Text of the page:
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Fentanyl – How It Gets Into the U.S.

Fentanyl is a powerful synthetic opioid that is often illegally manufactured and distributed, and it has been a major contributor to the opioid epidemic in the United States. It killed more people last year than any other drug, according to data from the Centers for Disease Control and Prevention (CDC).

In fact, it was responsible for more than 60% of all opioid overdose deaths in the US in 2020, highlighting the severity of the crisis and the urgent need for action to address this issue.

The sources of it coming into the U.S. are diverse and constantly evolving, but some of the major sources include:

  1. China: The majority of the illicit drug and its analogs entering the US are believed to originate from China. These drugs are often sold over the internet and shipped through international mail services or smuggled into the US through other means.
  2. Mexico: It is also being smuggled into the US from Mexico, where it is often mixed with other drugs like heroin or cocaine. Mexican drug cartels have also been known to produce and distribute the drug and its analogs.
  3. Canada: While the amount of the drug coming into the US from Canada is relatively small, it is still a significant source . It is often smuggled across the border hidden in vehicles or through mail services.
  4. Domestic production: It is also being illegally produced in the US by drug trafficking organizations, often using precursor chemicals imported from China. This domestic production is particularly concerning because it can be difficult to detect and shut down.

It is important to note that the sources are constantly changing, and law enforcement and public health officials must remain vigilant to prevent the continued spread of this dangerous drug.

What to do

Reducing the amount of this synthetic drug coming into the United States is a complex challenge that requires a multi-faceted approach involving law enforcement, public health officials, and international cooperation. Here are some steps that can be taken to reduce the amount coming into the US:

  1. Strengthen border control: Increased investment in border control measures can help to prevent the smuggling this and other drugs into the US. This can include enhanced screening technologies, increased personnel and resources for border control agencies, and improved coordination between domestic and international law enforcement agencies.
  2. Target international sources of production: The majority it is believed to originate from China, so targeting the sources of production in China through diplomatic and economic pressure may help to reduce the amount coming into the US. This can include working with Chinese authorities to crack down on illicit drug production and distribution, and collaborating on international efforts to control the supply of precursor chemicals used to make it.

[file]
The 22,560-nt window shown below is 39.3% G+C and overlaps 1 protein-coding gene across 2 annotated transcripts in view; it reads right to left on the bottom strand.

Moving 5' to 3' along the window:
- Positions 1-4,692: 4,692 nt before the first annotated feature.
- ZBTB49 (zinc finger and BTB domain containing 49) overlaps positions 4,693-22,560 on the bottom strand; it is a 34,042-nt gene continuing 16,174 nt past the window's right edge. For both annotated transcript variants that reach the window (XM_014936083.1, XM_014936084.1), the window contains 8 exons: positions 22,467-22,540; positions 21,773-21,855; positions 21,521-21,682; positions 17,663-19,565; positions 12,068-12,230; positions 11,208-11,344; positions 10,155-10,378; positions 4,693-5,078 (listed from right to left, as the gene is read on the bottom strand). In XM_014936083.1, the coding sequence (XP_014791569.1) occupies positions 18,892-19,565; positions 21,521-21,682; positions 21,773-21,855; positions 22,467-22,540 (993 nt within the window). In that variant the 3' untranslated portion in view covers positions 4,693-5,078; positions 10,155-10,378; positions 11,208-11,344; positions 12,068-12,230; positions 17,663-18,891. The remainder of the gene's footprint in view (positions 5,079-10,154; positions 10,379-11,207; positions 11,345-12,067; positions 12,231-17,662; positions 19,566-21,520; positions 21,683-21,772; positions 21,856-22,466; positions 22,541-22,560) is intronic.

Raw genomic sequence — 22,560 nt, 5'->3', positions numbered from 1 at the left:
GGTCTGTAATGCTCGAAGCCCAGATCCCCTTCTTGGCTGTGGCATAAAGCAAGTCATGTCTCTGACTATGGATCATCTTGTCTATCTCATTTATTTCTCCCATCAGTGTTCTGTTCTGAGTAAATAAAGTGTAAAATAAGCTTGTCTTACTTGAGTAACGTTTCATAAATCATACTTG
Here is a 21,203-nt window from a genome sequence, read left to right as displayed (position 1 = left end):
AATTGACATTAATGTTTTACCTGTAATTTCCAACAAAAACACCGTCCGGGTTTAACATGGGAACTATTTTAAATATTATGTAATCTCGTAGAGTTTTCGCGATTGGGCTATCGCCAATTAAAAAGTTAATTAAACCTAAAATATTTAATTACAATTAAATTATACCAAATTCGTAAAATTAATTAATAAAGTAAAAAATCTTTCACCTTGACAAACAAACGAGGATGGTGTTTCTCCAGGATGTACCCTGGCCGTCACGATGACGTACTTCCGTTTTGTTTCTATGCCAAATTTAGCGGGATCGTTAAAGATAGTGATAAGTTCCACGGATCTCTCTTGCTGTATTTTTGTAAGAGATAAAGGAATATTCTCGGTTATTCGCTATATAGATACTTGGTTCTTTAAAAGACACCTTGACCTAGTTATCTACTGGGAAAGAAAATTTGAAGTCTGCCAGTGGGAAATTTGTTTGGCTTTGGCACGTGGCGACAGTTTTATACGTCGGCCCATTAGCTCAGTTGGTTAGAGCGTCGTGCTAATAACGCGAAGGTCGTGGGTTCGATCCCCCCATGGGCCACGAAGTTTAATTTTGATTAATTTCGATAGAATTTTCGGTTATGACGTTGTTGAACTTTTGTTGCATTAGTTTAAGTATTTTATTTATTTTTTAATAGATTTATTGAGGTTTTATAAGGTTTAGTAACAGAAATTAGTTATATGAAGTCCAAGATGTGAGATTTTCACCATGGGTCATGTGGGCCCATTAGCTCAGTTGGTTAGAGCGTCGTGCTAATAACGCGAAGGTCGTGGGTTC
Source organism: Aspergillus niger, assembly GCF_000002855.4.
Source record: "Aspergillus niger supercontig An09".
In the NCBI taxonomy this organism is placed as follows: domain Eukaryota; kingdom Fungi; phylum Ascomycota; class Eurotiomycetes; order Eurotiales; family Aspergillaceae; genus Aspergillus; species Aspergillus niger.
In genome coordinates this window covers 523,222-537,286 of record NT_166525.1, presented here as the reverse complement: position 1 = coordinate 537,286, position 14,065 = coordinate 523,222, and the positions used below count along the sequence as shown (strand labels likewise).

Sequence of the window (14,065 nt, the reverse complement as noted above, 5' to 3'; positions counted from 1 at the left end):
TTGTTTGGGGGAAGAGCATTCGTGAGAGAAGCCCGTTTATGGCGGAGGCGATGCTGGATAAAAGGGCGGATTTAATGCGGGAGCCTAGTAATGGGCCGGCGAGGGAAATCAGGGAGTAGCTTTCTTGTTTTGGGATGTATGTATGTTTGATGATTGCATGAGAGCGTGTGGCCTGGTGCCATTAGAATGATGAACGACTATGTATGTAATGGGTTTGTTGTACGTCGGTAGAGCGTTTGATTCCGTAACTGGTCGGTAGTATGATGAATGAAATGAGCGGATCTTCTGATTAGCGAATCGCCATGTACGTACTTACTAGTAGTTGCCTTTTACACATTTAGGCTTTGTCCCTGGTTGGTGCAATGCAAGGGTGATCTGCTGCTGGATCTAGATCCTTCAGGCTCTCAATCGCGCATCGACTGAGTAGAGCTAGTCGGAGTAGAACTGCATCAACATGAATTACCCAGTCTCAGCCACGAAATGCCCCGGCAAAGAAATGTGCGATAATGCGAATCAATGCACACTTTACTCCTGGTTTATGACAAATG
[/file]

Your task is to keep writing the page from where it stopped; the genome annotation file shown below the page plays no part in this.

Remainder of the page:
3. Increase public awareness: Educating the public about the dangers of this drug and other synthetic opioids can help to reduce demand for these drugs and decrease their use. This can include public health campaigns aimed at raising awareness about the risks, and providing information on safe drug use practices and harm reduction strategies.
  4. Support addiction treatment and recovery: Expanding access to addiction treatment and recovery services can help to reduce the demand it by providing individuals with the resources and support they need to overcome addiction. This can include increasing funding for addiction treatment programs, expanding access to medication-assisted treatment, and supporting recovery services that help individuals to rebuild their lives after addiction.

Reducing the amount coming into the US is a challenging task, but by implementing a comprehensive approach that addresses both the supply and demand for these drugs, progress can be made in combating the opioid epidemic and saving lives.


In conclusion, illegal fentanyl is a potent synthetic opioid that has contributed to the ongoing opioid epidemic in the United States. It is primarily produced overseas, with China being the primary source entering the US. However, it is also being produced domestically, making the issue about distribution a complex and multifaceted problem. Reducing the amount coming into the US will require a coordinated effort from law enforcement, public health officials, and the public. This can include strengthening border control measures, targeting international sources of production, increasing public awareness, and supporting addiction treatment and recovery services. By taking these steps, progress can be made in reducing the harm caused it and addressing the ongoing opioid epidemic in the US.

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